They conclude: “we have described a potential role for general anaesthesia in end-of-life care. This has, in reality, been available to UK patients since the 1990s, but is not commonly discussed or provided. There is a strong ethical case for making this option more widely available. This does not imply that existing palliative care practice is deficient. Indeed, we might see that general anaesthesia in end-of-life care is requested by, or suitable for, very few patients.”

“However, the number of patients involved should not alone determine whether this issue is regarded as ethically important. Even if complete unconsciousness is desired by only a few patients, there is a moral imperative for national anaesthesia, palliative care and nursing organisations to prepare for the possibility that general anaesthesia in end-of-life care may be requested by some patients, and to work collaboratively to develop clear protocols to address all of the practical, ethical and medicolegal issues concerned.”

Press Release: Majority of UK public want choice at the end of life – survey

Most people in the UK would like the option of being heavily sedated, having a general anaesthestic or to having euthanasia, if they were dying, according to Oxford research published today in the medical journal PLOS One.

Professor Dominic Wilkinson, Professor Julian Savulescu and colleagues from the Oxford Uehiro Centre for Practical Ethics, surveyed more than 500 adults in August 2020 on their views about the care of a patient who had one week to live.

The study found a high level of support for access to deep sedation in dying patients.
Some 88% said they would like the option of a general anaesthetic if they were dying. Meanwhile, 79% of those surveyed said they would like to have the option of euthanasia.
But just 64% said they would personally choose anaesthetic at the end of life and nearly half said they would not choose euthanasia for themselves or a family member.

The report maintains, ‘This study indicates that a substantial proportion of the general community support a range of options at the end of life, including some that are not currently offered in the UK.’

According to Professor Wilkinson, ‘Previous surveys have shown that a large proportion of the UK public wish to have the option of euthanasia. This study shows an even larger number wish to have the choice of being heavily sedated or even receiving a general anaesthetic if they were dying.’

He continues, ‘Currently, in the UK it is legal for doctors to provide pain relief to dying patients, and to use sedatives if that is not enough to keep a patient comfortable. Heavy sedation is used as an option of last resort. General anaesthesia is not currently considered. But members of the general public value the option of deep sleep and complete relief from pain if they were dying. They believe that patients should be given this choice.’

Meanwhile, Professor Savulescu adds, ‘Patients have a right to be unconscious if they are dying. This survey shows that the general public want to have greater choice at the end of life.’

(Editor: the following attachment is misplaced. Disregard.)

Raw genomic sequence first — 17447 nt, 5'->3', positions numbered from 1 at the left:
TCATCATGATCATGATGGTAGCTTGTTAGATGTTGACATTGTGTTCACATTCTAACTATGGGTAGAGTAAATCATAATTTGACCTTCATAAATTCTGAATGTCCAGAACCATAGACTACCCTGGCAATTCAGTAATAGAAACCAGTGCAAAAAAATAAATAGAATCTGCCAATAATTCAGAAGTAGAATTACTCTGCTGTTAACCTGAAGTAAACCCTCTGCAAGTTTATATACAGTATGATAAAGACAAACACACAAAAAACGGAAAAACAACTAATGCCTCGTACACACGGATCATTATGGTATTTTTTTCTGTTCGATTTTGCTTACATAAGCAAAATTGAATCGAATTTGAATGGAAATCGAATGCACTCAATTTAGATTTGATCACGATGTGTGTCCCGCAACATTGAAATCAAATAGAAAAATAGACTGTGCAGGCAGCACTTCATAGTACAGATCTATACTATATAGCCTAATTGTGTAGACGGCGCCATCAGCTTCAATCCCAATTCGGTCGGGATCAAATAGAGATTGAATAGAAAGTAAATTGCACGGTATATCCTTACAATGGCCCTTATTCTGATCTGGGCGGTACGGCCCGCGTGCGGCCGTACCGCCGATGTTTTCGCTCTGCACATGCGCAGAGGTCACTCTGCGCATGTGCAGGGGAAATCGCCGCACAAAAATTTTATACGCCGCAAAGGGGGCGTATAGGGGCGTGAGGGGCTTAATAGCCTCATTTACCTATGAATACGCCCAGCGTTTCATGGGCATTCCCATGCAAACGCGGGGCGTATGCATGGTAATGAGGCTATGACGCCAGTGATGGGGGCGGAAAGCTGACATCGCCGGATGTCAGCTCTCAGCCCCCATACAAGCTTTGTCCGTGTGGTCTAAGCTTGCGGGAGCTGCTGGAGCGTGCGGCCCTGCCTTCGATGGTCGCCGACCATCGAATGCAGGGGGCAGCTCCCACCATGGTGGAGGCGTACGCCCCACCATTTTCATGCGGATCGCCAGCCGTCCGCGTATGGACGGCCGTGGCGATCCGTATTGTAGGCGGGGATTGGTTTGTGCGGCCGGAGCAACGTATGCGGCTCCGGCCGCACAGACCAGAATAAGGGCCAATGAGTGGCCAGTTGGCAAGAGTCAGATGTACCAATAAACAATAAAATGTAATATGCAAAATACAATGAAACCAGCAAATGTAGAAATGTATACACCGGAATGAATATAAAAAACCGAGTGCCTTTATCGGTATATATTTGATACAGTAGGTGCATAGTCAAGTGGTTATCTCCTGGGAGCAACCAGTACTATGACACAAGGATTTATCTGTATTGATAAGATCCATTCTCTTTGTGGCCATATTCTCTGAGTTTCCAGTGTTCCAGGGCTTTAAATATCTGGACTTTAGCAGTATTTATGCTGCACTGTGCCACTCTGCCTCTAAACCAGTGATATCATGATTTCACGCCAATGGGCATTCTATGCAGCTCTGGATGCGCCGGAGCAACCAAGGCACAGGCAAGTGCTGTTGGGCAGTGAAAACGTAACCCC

ENDS

Notes for Editors

For more information, please contact news.office@admin.ox.ac.uk

1. The survey is based on two anonymous online surveys of members of the UK public, sampled to be representative. They were given a scenario of a hypothetical terminally ill patient with one week to live and asked about the acceptability of providing titrated analgesia, gradual sedation, terminal anaesthesia, and euthanasia.
2. Across both surveys, a majority had undertaken higher education, with seven in 10 having A levels or higher qualifications. Meanwhile, just 2.4% overall had no qualifications.
3. Just over half of all respondents said they were religious with 13.8% describing themselves as very religious.

Refusal Redux. Revisiting Debate About Adolescent Refusal of Treatment.

by Prof Dominic Wilkinson @Neonatalethics

Last month, in an emergency hearing, the High court in London heard a case that characterises a familiar problem in medical ethics. A 15 year old adolescent (known as ‘X’) with a long-standing medical condition, Sickle Cell disease, had a very low blood count and required an urgent blood transfusion. However, X is a Jehovah’s Witness and did not wish to receive blood as it was contrary to her religious beliefs. X’s doctors believed that she was at risk of very serious health consequences without a blood transfusion (a stroke, or even death).

Of no great surprise to anyone, the court authorised the emergency blood transfusion for X. Although X was “mature and wise beyond her years”, and judged to be ‘Gillick competent’ (see below), the judge made the decision in her best interests.

That decision is consistent with many previous cases that have come to the courts in the UK and overseas (see here, here, here )[1]. It is very similar to the case in Ian McEwan’s novel and film “The Children Act” (the book, had been based on real cases before the courts). The courts, in the UK at least, have always decided to over-rule under-eighteens who wish to refuse potentially life-saving treatment. Once the teenager reaches the age of eighteen, the decision is different, however. At that point, if they are judged to have “capacity”, (ie they have the ability to use, understand, and communicate the information necessary for a decision)  they can refuse even if the treatment would certainly save their life.